Make sure that your Mumble server is running. You may now open in a web browser. You will be prompted for server details: choose either address: with port: 443 or address: with port: 443/demo. You may prefill these values by appending ? Choose a username, and click Connect: you should now be able to talk and use the chat.

Here is an example of systemd service, put it in /etc/systemd/system/mumble-web.service and adapt it to your needs:

Description=Mumble web interface
Documentation= mumble-server.service mumble-server.service

ExecStart=/usr/bin/websockify --web=/usr/lib/node_modules/mumble-web/dist --ssl-target localhost:64737 localhost:64738



systemctl daemon-reload
systemctl start mumble-web
systemctl enable mumble-web


The app/config.js file contains default values and descriptions for all configuration options. You can overwrite those by editing the config.local.js file within your dist folder. Make sure to back up and restore the file whenever you update to a new version.


The default theme of mumble-web tries to mimic the excellent MetroMumbleLight theme. mumble-web also includes a dark version, named MetroMumbleDark, which is heavily inspired by MetroMumble's dark version.

To select a theme other than the default one, append a theme=dark query parameter (where dark is the name of the theme) when accessing the mumble-web page. E.g. thisis the live demo linked above but using the dark theme (dark is an alias for MetroMumbleDark).

Custom themes can be created by deriving them from the MetroMumbleLight/Dark themes just like the MetroMumbleDark theme is derived from the MetroMumbleLight theme.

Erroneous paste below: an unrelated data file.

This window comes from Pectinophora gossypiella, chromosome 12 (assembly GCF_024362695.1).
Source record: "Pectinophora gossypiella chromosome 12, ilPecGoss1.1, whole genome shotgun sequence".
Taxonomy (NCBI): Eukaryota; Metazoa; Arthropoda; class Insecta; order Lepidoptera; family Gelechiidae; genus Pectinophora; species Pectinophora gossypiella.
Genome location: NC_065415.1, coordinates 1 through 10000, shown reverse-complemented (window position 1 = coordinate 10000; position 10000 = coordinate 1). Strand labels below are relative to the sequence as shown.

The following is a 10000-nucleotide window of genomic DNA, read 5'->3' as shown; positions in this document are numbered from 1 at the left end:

Matrix Widget

mumble-web has specific support for running as a widget in a Matrix room.

While just using the URL to a mumble-web instance in a Custom Widget should work for most cases, making full use of all supported features will require some additional trickery. Also note that audio may not be functioning properly on newer Chrome versions without these extra steps.

This assumes you are using the Riot Web or Desktop client. Other clients will probably require different steps.

  1. Type /devtools into the message box of the room and press Enter
  2. Click on Send Custom Event
  3. Click on Event in the bottom right corner (it should change to State Event)
  4. Enter im.vector.modular.widgets for Event Type
  5. Enter mumble for State Key (this value may be arbitrary but must be unique per room)
  6. For Event Content enter (make sure to replace the example values):
  "waitForIframeLoad": true,
  "name": "Mumble",
  "creatorUserId": "@your_user_id:your_home_server.example",
  "url": "$matrix_display_name&theme=$theme&avatarurl=$matrix_avatar_url",
  "data": {},
  "type": "customwidget",
  "id": "mumble"

The $var parts of the url are intentional and will be replaced by Riot whenever a widget is loaded (i.e. they will be different for every user). The username query parameter sets the default username to the user's Matrix display name, the theme parameter automatically uses the dark theme if it's used in Riot, and the avatarurl will automatically download the user's avatar on Matrix and upload it as the avatar in Mumble. Finally, the matrix=true query parameter replaces the whole Connect to Server dialog with a single Join Conference button, so make sure to remove it if you do not supply default values for all connection parameters as above. The type needs to be jitsi to allow the widget to use audio and to stay open when switching to a different room (this will hopefully change once Riot is able to ask for permission from the user by itself). The id should be the same as the State Key from step 5. See here for more information on the values of these fields. 7. Press Send